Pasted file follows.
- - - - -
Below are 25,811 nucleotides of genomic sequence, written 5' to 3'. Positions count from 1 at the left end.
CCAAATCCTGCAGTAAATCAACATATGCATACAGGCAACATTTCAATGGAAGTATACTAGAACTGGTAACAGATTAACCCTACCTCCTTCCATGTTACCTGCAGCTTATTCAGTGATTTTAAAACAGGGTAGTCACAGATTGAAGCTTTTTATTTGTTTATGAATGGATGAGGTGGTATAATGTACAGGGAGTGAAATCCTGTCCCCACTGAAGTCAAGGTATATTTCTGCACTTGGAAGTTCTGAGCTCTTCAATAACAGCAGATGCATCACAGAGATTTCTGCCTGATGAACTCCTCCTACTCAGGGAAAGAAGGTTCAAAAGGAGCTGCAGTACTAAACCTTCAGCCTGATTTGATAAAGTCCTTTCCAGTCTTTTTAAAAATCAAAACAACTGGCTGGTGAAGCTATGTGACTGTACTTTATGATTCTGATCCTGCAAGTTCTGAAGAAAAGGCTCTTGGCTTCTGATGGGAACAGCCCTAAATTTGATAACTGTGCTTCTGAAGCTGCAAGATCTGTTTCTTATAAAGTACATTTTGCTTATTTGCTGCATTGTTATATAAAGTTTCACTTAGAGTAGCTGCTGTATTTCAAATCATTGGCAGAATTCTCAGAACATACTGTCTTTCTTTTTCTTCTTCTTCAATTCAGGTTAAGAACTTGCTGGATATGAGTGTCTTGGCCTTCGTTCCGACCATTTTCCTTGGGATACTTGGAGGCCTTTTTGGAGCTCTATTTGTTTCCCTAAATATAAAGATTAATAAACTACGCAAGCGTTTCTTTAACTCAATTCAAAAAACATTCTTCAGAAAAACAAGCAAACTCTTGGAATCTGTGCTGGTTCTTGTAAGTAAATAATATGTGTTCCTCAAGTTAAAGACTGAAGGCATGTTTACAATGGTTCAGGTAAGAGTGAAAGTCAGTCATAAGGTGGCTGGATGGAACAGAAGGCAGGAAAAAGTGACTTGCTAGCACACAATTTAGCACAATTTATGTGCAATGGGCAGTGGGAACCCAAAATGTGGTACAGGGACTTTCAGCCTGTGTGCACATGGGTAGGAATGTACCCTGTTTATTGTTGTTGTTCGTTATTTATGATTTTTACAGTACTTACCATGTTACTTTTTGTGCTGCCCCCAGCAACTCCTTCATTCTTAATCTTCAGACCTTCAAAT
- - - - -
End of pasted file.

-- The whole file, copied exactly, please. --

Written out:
Below are 25,811 nucleotides of genomic sequence, written 5' to 3'. Positions count from 1 at the left end.
CCAAATCCTGCAGTAAATCAACATATGCATACAGGCAACATTTCAATGGAAGTATACTAGAACTGGTAACAGATTAACCCTACCTCCTTCCATGTTACCTGCAGCTTATTCAGTGATTTTAAAACAGGGTAGTCACAGATTGAAGCTTTTTATTTGTTTATGAATGGATGAGGTGGTATAATGTACAGGGAGTGAAATCCTGTCCCCACTGAAGTCAAGGTATATTTCTGCACTTGGAAGTTCTGAGCTCTTCAATAACAGCAGATGCATCACAGAGATTTCTGCCTGATGAACTCCTCCTACTCAGGGAAAGAAGGTTCAAAAGGAGCTGCAGTACTAAACCTTCAGCCTGATTTGATAAAGTCCTTTCCAGTCTTTTTAAAAATCAAAACAACTGGCTGGTGAAGCTATGTGACTGTACTTTATGATTCTGATCCTGCAAGTTCTGAAGAAAAGGCTCTTGGCTTCTGATGGGAACAGCCCTAAATTTGATAACTGTGCTTCTGAAGCTGCAAGATCTGTTTCTTATAAAGTACATTTTGCTTATTTGCTGCATTGTTATATAAAGTTTCACTTAGAGTAGCTGCTGTATTTCAAATCATTGGCAGAATTCTCAGAACATACTGTCTTTCTTTTTCTTCTTCTTCAATTCAGGTTAAGAACTTGCTGGATATGAGTGTCTTGGCCTTCGTTCCGACCATTTTCCTTGGGATACTTGGAGGCCTTTTTGGAGCTCTATTTGTTTCCCTAAATATAAAGATTAATAAACTACGCAAGCGTTTCTTTAACTCAATTCAAAAAACATTCTTCAGAAAAACAAGCAAACTCTTGGAATCTGTGCTGGTTCTTGTAAGTAAATAATATGTGTTCCTCAAGTTAAAGACTGAAGGCATGTTTACAATGGTTCAGGTAAGAGTGAAAGTCAGTCATAAGGTGGCTGGATGGAACAGAAGGCAGGAAAAAGTGACTTGCTAGCACACAATTTAGCACAATTTATGTGCAATGGGCAGTGGGAACCCAAAATGTGGTACAGGGACTTTCAGCCTGTGTGCACATGGGTAGGAATGTACCCTGTTTATTGTTGTTGTTCGTTATTTATGATTTTTACAGTACTTACCATGTTACTTTTTGTGCTGCCCCCAGCAACTCCTTCATTCTTAATCTTCAGACCTTCAAAT